Here is a drawing submitted with the patent application. After reading the replies the language in the text started to make sense. Thanks again!
 

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Thread Starter

taylorroesch

Joined Apr 28, 2020
5
I am also open to using a 120v direct wire LED tube if you all think a 120v coil relay would fit in the base. The base is cast iron and has a cavity that is 7" long by 4.5" wide and 1.5" deep. Optimally everything (DC power supply & DC relay or 120v relay) would fit into this base.
 

Tonyr1084

Joined Sep 24, 2015
5,862
Unfortunately I'm not able to open the drawing. All I can see is tiny thumbnails of the switch.

Using the two switches wired correctly, you can use the normally open (red) button to energize a relay that connects the LED's to the power and the normally closed (black) button to interrupt power to the relay to shut the lamp off. I can bang out a drawing of how to - but at present I still don't know how the switch is wired.

How's your testing skills? What I would suggest is use an ohm meter to find which two of the wires are connected through the black button. Check it to all the other wires. Then it's likely the other two wires are the red button. That's all you need to know. From there it's a simple matter to wire in a relay.
 

Thread Starter

taylorroesch

Joined Apr 28, 2020
5
Unfortunately I'm not able to open the drawing. All I can see is tiny thumbnails of the switch.

Using the two switches wired correctly, you can use the normally open (red) button to energize a relay that connects the LED's to the power and the normally closed (black) button to interrupt power to the relay to shut the lamp off. I can bang out a drawing of how to - but at present I still don't know how the switch is wired.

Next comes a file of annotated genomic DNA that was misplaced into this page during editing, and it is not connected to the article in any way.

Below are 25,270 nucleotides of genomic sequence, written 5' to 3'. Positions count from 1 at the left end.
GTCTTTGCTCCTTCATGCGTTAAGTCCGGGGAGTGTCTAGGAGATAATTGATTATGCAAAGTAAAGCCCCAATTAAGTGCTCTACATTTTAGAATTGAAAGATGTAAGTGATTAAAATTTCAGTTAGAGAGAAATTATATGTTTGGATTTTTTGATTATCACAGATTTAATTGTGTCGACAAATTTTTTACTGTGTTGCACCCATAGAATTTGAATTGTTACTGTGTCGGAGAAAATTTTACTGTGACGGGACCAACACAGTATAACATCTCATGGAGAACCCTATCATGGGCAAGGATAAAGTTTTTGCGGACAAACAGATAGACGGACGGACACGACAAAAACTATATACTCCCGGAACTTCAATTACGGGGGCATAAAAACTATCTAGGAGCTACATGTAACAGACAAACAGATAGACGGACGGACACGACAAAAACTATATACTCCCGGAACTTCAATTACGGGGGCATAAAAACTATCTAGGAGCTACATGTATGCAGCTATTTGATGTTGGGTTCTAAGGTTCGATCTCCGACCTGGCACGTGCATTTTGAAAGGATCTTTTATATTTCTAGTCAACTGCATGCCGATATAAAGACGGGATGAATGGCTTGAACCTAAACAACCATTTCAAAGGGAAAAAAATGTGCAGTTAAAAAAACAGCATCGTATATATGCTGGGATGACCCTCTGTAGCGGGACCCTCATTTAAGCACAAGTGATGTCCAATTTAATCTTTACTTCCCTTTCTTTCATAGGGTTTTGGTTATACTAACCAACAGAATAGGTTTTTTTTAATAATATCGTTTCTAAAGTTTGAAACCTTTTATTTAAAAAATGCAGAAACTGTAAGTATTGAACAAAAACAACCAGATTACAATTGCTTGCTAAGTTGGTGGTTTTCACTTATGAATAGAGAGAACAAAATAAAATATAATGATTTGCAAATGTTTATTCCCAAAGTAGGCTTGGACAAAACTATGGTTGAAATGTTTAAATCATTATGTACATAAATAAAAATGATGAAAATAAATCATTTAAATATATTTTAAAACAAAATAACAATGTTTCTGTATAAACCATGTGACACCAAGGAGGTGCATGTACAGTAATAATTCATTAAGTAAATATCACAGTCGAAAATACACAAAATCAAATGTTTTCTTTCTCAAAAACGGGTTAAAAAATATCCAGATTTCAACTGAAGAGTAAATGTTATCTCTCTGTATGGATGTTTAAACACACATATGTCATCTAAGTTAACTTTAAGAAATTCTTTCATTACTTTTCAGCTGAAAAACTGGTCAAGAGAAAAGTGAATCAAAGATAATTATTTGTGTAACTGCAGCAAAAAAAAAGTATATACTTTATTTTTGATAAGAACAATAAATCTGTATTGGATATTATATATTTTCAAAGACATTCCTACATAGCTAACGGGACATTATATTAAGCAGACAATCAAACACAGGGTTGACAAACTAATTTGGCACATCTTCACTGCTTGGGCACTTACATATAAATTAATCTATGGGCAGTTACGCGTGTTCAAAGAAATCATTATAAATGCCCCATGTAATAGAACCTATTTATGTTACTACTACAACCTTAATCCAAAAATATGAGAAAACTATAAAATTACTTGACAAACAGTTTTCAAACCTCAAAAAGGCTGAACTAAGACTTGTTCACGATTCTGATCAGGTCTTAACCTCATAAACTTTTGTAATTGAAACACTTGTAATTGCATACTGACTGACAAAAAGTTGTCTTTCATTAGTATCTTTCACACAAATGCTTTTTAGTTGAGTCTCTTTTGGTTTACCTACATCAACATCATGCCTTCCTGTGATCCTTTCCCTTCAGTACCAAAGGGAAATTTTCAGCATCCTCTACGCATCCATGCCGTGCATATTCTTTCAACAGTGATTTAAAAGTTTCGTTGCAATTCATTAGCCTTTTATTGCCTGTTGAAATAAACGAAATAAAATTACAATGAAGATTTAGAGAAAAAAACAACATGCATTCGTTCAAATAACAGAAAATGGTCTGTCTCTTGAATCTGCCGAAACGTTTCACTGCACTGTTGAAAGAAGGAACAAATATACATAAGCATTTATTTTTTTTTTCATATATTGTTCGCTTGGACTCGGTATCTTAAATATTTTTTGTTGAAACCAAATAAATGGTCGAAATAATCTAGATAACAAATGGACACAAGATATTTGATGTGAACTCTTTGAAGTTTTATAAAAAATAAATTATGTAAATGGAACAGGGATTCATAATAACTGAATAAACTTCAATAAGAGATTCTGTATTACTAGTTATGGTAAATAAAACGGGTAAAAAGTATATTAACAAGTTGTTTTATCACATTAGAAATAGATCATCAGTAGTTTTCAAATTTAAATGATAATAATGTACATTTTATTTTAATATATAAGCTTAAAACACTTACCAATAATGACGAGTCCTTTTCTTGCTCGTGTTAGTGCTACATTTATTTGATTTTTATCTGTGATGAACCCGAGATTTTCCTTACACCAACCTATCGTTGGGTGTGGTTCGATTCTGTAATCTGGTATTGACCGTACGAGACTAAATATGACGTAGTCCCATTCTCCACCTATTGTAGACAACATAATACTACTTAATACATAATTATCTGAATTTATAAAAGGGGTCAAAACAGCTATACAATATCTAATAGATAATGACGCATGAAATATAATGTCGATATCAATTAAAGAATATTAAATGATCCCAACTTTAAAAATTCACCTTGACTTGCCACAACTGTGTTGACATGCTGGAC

How's your testing skills? What I would suggest is use an ohm meter to find which two of the wires are connected through the black button. Check it to all the other wires. Then it's likely the other two wires are the red button. That's all you need to know. From there it's a simple matter to wire in a relay.
Thank you Tonyr! Testing I can definitely do. I work as a set lighting technician on movies and TV shows (which means I know very little but enough not to hurt anyone).
:)
I also don't mind desoldering the connections and attaching the correct wiring if that's what is required.
 

Tonyr1084

Joined Sep 24, 2015
5,862
Here's a drawing of how you'd go about hooking it up: You'll need a DPDT relay so that when you push the red button the LED's come on. For a moment you complete the ground leg, energizing the relay. The first set of contacts hold ground on the relay keeping it on. The second set of contacts provides power to your LED's.

When you push the black button you remove power from the relay and the LED's. The relay falls out and stays out until you push the red button again. You'll need a relay rated for the proper voltage for the coil and the proper amperage for the contacts. In this drawing I assume no voltages - you're the engineer on that part.

1588281662830.png